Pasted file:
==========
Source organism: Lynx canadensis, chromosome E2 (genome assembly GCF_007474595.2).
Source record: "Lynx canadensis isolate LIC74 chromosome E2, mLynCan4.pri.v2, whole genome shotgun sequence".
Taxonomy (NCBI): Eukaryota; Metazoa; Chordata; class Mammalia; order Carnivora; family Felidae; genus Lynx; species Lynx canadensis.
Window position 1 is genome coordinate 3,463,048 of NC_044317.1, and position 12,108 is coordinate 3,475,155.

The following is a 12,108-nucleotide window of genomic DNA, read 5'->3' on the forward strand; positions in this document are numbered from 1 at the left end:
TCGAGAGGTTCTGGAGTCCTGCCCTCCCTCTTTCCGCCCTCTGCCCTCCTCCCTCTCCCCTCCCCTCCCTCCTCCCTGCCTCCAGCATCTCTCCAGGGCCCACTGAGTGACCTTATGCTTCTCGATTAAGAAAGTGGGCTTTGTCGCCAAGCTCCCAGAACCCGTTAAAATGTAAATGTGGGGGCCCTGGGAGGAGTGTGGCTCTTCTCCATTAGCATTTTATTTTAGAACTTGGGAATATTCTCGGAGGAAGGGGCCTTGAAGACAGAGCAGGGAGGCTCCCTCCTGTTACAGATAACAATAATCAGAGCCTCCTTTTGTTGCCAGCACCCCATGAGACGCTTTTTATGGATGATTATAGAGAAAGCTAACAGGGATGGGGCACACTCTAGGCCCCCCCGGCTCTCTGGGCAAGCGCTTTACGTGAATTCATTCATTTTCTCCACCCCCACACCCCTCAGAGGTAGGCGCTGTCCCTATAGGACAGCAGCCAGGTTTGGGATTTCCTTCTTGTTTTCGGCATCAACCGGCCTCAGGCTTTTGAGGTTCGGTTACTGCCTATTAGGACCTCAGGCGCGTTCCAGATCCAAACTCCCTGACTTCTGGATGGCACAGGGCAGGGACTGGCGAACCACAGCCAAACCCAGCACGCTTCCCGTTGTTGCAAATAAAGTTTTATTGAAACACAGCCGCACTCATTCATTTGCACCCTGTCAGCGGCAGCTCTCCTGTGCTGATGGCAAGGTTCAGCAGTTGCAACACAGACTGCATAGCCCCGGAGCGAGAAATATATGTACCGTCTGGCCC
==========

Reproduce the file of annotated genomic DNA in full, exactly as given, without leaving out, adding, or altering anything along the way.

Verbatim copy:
Source organism: Lynx canadensis, chromosome E2 (genome assembly GCF_007474595.2).
Source record: "Lynx canadensis isolate LIC74 chromosome E2, mLynCan4.pri.v2, whole genome shotgun sequence".
Taxonomy (NCBI): Eukaryota; Metazoa; Chordata; class Mammalia; order Carnivora; family Felidae; genus Lynx; species Lynx canadensis.
Window position 1 is genome coordinate 3,463,048 of NC_044317.1, and position 12,108 is coordinate 3,475,155.

The following is a 12,108-nucleotide window of genomic DNA, read 5'->3' on the forward strand; positions in this document are numbered from 1 at the left end:
TCGAGAGGTTCTGGAGTCCTGCCCTCCCTCTTTCCGCCCTCTGCCCTCCTCCCTCTCCCCTCCCCTCCCTCCTCCCTGCCTCCAGCATCTCTCCAGGGCCCACTGAGTGACCTTATGCTTCTCGATTAAGAAAGTGGGCTTTGTCGCCAAGCTCCCAGAACCCGTTAAAATGTAAATGTGGGGGCCCTGGGAGGAGTGTGGCTCTTCTCCATTAGCATTTTATTTTAGAACTTGGGAATATTCTCGGAGGAAGGGGCCTTGAAGACAGAGCAGGGAGGCTCCCTCCTGTTACAGATAACAATAATCAGAGCCTCCTTTTGTTGCCAGCACCCCATGAGACGCTTTTTATGGATGATTATAGAGAAAGCTAACAGGGATGGGGCACACTCTAGGCCCCCCCGGCTCTCTGGGCAAGCGCTTTACGTGAATTCATTCATTTTCTCCACCCCCACACCCCTCAGAGGTAGGCGCTGTCCCTATAGGACAGCAGCCAGGTTTGGGATTTCCTTCTTGTTTTCGGCATCAACCGGCCTCAGGCTTTTGAGGTTCGGTTACTGCCTATTAGGACCTCAGGCGCGTTCCAGATCCAAACTCCCTGACTTCTGGATGGCACAGGGCAGGGACTGGCGAACCACAGCCAAACCCAGCACGCTTCCCGTTGTTGCAAATAAAGTTTTATTGAAACACAGCCGCACTCATTCATTTGCACCCTGTCAGCGGCAGCTCTCCTGTGCTGATGGCAAGGTTCAGCAGTTGCAACACAGACTGCATAGCCCCGGAGCGAGAAATATATGTACCGTCTGGCCC